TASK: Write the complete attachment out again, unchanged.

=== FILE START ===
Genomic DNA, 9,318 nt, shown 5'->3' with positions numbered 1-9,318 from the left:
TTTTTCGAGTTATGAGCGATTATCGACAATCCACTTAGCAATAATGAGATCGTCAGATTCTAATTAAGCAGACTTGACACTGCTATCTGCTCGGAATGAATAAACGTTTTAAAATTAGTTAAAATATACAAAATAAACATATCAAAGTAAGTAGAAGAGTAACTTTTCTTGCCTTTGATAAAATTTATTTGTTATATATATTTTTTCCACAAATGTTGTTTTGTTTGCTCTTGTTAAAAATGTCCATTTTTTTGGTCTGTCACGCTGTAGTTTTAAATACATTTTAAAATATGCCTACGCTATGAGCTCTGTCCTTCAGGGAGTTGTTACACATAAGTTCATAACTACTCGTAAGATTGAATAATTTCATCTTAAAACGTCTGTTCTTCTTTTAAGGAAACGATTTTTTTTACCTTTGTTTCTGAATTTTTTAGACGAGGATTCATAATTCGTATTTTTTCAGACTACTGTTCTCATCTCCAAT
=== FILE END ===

Genomic DNA, 9,318 nt, shown 5'->3' with positions numbered 1-9,318 from the left:
TTTTTCGAGTTATGAGCGATTATCGACAATCCACTTAGCAATAATGAGATCGTCAGATTCTAATTAAGCAGACTTGACACTGCTATCTGCTCGGAATGAATAAACGTTTTAAAATTAGTTAAAATATACAAAATAAACATATCAAAGTAAGTAGAAGAGTAACTTTTCTTGCCTTTGATAAAATTTATTTGTTATATATATTTTTTCCACAAATGTTGTTTTGTTTGCTCTTGTTAAAAATGTCCATTTTTTTGGTCTGTCACGCTGTAGTTTTAAATACATTTTAAAATATGCCTACGCTATGAGCTCTGTCCTTCAGGGAGTTGTTACACATAAGTTCATAACTACTCGTAAGATTGAATAATTTCATCTTAAAACGTCTGTTCTTCTTTTAAGGAAACGATTTTTTTTACCTTTGTTTCTGAATTTTTTAGACGAGGATTCATAATTCGTATTTTTTCAGACTACTGTTCTCATCTCCAAT